The Politics of Literary Politics

The title of Terrence Rafferty’s article in the New York Times about Carlos Fuentes new novel The Eagles Thrown, “The Political is Ultra Personal,” might lead one to believe that the article will explain that the novel portrays the political ramifications of personal decisions and actions that lead to general illumination and pointed understanding on private and public levels both, along with their relation — overt, implicit, and enigmatic…all. Not so fast.

Would that be asking too much of a novel? Would that be too complex for the novel form to ever dare hope to handle? Would that be beyond the capacity of the authors themselves to create, let alone readers and critics to understand?

For instead the article builds to and closes on this bit of boilerplate ideology:

“Fuentes, no mean aphorist himself, wrote not long ago: ‘Politics can be dogmatic. The novel can only be enigmatic’….”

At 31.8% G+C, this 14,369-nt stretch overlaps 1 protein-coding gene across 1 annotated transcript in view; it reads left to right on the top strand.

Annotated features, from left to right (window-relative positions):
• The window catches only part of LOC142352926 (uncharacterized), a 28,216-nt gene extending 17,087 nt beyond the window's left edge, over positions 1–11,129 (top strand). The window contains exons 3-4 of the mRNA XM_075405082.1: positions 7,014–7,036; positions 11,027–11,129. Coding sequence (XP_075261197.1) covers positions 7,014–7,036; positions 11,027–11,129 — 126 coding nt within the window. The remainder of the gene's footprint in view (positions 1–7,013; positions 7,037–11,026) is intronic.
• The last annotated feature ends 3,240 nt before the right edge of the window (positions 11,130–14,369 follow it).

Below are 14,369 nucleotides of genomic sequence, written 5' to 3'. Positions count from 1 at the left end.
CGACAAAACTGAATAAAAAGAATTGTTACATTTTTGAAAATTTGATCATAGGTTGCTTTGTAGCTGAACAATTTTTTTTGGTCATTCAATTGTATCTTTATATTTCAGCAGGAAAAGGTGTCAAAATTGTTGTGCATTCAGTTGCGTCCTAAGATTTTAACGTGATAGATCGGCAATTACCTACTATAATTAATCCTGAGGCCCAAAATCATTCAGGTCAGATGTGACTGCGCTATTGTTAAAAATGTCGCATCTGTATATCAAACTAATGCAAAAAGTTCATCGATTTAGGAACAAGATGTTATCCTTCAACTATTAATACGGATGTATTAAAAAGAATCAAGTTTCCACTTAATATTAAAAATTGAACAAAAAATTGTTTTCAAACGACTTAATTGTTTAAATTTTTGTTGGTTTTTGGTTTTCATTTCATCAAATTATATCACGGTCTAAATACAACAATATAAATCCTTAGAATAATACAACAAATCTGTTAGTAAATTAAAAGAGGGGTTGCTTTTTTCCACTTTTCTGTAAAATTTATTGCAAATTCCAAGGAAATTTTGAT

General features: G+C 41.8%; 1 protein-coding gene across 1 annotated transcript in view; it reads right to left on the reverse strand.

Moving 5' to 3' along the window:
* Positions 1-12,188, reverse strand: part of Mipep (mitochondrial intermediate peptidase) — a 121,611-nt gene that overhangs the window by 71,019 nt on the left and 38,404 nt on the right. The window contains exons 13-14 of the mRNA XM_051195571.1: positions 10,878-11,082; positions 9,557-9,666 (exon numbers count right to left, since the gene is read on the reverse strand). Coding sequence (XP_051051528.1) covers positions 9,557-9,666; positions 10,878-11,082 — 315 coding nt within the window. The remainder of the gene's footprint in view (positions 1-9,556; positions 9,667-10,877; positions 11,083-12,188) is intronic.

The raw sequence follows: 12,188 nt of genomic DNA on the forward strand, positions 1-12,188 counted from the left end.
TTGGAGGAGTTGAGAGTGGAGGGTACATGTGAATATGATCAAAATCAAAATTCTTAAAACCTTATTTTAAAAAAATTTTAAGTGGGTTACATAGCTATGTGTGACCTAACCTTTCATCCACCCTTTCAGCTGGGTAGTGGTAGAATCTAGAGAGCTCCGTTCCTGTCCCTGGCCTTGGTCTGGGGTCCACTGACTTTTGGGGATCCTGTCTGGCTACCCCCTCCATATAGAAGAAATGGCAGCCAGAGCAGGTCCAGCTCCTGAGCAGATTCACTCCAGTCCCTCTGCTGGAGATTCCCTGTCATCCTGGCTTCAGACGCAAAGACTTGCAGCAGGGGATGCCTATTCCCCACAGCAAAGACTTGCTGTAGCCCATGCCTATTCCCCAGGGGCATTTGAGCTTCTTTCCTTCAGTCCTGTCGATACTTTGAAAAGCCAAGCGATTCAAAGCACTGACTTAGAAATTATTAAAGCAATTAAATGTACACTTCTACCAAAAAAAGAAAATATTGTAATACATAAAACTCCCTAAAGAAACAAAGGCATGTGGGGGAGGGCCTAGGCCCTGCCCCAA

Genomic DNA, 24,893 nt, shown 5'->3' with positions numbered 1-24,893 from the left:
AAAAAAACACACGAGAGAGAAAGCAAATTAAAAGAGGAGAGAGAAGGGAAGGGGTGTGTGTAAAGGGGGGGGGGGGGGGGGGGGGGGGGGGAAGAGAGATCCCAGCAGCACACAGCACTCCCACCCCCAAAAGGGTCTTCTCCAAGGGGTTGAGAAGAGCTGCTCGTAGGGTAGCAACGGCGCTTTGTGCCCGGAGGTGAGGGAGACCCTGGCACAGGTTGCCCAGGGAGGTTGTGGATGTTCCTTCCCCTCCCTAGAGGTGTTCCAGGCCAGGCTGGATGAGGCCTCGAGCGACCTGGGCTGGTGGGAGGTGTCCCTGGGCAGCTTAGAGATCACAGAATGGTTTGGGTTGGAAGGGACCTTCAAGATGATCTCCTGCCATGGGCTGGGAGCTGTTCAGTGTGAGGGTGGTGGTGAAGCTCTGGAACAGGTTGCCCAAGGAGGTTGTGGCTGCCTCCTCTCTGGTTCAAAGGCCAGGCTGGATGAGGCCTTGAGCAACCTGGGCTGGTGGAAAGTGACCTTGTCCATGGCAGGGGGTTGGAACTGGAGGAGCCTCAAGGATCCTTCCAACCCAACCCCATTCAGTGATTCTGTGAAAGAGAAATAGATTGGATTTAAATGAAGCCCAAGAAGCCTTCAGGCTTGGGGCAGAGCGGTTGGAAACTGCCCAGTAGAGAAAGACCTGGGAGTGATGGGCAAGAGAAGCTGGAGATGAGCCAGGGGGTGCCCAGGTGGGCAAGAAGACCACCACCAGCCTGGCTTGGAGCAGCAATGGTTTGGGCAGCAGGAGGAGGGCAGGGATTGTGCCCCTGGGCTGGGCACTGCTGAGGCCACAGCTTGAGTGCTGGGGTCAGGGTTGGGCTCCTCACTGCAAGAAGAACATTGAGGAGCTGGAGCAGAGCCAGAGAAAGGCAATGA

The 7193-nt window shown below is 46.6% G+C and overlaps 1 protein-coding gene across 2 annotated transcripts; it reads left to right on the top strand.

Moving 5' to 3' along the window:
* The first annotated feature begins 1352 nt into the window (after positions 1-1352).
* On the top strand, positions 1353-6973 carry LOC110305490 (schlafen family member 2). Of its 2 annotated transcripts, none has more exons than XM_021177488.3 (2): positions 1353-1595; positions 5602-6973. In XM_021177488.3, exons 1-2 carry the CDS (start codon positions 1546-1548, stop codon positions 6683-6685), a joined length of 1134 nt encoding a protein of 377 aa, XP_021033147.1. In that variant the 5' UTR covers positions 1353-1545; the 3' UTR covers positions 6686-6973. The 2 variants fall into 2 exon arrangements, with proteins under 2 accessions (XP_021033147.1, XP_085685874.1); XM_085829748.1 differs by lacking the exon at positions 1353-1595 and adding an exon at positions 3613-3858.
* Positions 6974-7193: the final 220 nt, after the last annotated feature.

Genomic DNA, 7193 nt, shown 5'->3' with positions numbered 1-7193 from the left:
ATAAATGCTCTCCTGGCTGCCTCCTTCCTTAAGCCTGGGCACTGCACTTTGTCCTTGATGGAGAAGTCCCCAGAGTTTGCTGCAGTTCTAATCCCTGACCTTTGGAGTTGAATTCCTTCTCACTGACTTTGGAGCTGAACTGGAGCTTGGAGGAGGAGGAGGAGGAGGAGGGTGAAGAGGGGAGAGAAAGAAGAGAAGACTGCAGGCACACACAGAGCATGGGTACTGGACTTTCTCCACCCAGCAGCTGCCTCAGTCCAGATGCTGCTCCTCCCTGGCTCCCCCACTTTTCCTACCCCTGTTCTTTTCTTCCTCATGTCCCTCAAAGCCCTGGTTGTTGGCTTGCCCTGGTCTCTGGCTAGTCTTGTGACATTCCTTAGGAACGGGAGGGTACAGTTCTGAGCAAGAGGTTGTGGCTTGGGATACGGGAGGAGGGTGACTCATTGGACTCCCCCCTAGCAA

While it may be that most every novel might do well to be deeply imbued by enigma, surely most any novel can also make as deep and clear a political mark as it would like, as well. The two are not mutually exclusive, far from it. See, for example, some of the best moments in Robert Newman’s comic geopolitical novel The Fountain at the Center of the World or Andre Vltchek’s global novel Point of No Return, and so on….

This is not to say that Fuentes did not write a fine novel, or that Rafferty did not incisively review it, or even that the title of the article is inept. It is to say, again, that Fuentes’ aphorism that Rafferty agrees with is deeply flawed, in a variety of ways, as the progressive tradition of literary criticism has revealed in vital detail over the decades.

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